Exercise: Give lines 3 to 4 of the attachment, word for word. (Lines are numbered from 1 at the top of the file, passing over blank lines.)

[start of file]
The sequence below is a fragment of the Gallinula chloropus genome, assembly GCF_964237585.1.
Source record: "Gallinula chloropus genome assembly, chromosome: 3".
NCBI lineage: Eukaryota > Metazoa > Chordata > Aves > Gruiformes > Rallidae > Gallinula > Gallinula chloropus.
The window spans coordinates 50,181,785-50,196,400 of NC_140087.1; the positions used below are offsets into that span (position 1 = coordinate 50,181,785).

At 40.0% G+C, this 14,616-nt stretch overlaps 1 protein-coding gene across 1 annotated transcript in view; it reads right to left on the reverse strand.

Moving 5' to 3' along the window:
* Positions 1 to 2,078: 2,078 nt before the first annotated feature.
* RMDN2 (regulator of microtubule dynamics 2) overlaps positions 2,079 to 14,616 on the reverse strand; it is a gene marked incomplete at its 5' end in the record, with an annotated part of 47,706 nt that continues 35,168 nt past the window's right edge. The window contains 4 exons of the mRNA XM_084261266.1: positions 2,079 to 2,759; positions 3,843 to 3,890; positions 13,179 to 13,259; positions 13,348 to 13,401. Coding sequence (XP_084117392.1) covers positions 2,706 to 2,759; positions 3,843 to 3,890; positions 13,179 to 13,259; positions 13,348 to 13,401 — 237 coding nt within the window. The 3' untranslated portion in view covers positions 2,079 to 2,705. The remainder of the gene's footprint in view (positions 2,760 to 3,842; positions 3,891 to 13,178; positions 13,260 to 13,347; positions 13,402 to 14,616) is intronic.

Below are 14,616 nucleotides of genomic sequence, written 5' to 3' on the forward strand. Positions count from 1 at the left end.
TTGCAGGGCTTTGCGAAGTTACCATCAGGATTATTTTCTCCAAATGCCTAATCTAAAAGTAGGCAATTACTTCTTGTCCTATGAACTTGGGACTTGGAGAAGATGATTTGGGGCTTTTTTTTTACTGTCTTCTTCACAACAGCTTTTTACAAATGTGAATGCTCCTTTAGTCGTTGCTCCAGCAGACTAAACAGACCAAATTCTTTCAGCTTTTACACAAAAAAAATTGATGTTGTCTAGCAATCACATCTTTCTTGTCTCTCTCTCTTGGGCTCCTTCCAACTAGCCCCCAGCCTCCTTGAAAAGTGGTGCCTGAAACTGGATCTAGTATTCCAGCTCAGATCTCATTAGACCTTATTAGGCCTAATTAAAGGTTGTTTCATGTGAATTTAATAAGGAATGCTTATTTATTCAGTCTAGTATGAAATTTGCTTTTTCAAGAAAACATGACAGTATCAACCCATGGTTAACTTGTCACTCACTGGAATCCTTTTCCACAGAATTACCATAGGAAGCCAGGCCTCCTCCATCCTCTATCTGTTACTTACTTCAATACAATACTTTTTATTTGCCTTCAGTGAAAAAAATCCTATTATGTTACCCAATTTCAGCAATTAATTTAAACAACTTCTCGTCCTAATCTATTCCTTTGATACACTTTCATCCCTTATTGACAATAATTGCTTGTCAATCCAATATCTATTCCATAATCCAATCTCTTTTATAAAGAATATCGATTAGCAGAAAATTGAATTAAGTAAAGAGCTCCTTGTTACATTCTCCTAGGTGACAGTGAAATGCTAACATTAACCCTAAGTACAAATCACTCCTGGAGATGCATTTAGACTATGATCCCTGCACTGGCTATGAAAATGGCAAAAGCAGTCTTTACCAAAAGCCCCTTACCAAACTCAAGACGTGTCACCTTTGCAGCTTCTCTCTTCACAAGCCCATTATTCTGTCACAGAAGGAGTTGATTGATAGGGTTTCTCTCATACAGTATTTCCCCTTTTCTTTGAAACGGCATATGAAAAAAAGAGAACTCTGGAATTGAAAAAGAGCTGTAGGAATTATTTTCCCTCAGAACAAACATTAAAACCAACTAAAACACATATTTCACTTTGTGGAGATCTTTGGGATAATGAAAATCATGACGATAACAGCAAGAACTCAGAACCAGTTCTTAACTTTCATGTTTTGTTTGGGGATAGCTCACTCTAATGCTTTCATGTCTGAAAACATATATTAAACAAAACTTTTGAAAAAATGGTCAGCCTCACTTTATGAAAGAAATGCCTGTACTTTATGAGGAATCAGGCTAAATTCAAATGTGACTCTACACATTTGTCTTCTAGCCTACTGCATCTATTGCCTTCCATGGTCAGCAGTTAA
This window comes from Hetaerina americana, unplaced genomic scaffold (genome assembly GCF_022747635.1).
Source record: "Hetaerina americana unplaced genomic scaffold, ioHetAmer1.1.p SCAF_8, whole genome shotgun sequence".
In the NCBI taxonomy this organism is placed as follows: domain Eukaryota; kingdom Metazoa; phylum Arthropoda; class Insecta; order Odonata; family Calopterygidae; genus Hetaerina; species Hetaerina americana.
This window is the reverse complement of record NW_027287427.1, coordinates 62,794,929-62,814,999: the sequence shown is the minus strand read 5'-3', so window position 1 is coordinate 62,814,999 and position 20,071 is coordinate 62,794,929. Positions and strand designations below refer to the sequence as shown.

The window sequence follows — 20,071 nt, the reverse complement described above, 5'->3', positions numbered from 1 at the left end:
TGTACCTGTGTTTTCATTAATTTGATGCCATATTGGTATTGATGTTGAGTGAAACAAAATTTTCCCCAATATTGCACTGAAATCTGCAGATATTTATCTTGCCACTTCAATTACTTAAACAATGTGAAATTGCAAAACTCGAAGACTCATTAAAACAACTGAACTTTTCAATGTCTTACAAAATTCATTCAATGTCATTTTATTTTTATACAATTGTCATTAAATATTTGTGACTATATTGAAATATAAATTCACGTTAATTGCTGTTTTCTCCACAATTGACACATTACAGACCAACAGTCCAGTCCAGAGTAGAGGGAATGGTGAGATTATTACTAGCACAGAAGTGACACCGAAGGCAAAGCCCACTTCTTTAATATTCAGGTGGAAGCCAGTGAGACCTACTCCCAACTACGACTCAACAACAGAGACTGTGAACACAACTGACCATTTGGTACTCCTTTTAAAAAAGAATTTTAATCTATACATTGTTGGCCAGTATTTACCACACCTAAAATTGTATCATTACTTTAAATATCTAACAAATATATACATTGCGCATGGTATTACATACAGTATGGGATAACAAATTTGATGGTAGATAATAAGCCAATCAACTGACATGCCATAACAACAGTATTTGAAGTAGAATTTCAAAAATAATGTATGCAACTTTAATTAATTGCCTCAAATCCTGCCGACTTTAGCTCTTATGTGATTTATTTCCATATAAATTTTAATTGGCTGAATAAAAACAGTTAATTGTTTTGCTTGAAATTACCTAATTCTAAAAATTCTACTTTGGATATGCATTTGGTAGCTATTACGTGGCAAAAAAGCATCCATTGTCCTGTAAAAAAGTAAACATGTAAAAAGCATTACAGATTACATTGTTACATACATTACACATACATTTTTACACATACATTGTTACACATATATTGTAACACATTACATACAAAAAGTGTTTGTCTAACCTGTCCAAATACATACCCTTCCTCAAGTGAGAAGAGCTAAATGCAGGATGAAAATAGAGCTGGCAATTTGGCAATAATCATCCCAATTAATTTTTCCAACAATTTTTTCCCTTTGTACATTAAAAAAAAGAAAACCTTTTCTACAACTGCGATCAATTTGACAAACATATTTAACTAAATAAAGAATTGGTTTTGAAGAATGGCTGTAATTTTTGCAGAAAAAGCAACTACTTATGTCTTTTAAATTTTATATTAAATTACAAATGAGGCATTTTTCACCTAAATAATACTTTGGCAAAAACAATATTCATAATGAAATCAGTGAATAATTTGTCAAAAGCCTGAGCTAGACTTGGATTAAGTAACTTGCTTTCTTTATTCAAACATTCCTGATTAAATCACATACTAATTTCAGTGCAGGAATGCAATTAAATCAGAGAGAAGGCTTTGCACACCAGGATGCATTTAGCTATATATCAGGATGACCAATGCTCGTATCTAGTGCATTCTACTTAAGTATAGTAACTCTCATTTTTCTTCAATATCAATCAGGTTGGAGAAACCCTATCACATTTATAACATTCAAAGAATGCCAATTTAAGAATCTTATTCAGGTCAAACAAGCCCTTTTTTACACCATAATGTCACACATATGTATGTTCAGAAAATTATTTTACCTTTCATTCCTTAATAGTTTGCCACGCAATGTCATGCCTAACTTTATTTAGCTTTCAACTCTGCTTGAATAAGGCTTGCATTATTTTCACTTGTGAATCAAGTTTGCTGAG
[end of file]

NCBI lineage: Eukaryota > Metazoa > Chordata > Aves > Gruiformes > Rallidae > Gallinula > Gallinula chloropus.
The window spans coordinates 50,181,785-50,196,400 of NC_140087.1; the positions used below are offsets into that span (position 1 = coordinate 50,181,785).